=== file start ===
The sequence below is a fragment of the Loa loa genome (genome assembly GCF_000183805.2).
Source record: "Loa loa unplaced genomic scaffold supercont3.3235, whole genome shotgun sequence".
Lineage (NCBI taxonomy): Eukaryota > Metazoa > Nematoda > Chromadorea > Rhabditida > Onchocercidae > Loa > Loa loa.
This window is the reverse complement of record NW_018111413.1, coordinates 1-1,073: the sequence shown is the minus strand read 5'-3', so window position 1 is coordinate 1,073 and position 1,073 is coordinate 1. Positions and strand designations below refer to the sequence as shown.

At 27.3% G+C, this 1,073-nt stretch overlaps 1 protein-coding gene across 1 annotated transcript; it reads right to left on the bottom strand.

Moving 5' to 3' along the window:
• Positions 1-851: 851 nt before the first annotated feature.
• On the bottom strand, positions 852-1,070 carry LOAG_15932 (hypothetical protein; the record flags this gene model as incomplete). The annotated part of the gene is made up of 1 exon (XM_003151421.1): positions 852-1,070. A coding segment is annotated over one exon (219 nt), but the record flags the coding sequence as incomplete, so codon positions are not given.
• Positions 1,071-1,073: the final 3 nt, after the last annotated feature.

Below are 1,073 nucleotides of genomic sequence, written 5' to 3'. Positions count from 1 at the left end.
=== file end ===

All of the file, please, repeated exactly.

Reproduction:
The sequence below is a fragment of the Loa loa genome (genome assembly GCF_000183805.2).
Source record: "Loa loa unplaced genomic scaffold supercont3.3235, whole genome shotgun sequence".
Lineage (NCBI taxonomy): Eukaryota > Metazoa > Nematoda > Chromadorea > Rhabditida > Onchocercidae > Loa > Loa loa.
This window is the reverse complement of record NW_018111413.1, coordinates 1-1,073: the sequence shown is the minus strand read 5'-3', so window position 1 is coordinate 1,073 and position 1,073 is coordinate 1. Positions and strand designations below refer to the sequence as shown.

At 27.3% G+C, this 1,073-nt stretch overlaps 1 protein-coding gene across 1 annotated transcript; it reads right to left on the bottom strand.

Moving 5' to 3' along the window:
• Positions 1-851: 851 nt before the first annotated feature.
• On the bottom strand, positions 852-1,070 carry LOAG_15932 (hypothetical protein; the record flags this gene model as incomplete). The annotated part of the gene is made up of 1 exon (XM_003151421.1): positions 852-1,070. A coding segment is annotated over one exon (219 nt), but the record flags the coding sequence as incomplete, so codon positions are not given.
• Positions 1,071-1,073: the final 3 nt, after the last annotated feature.

Below are 1,073 nucleotides of genomic sequence, written 5' to 3'. Positions count from 1 at the left end.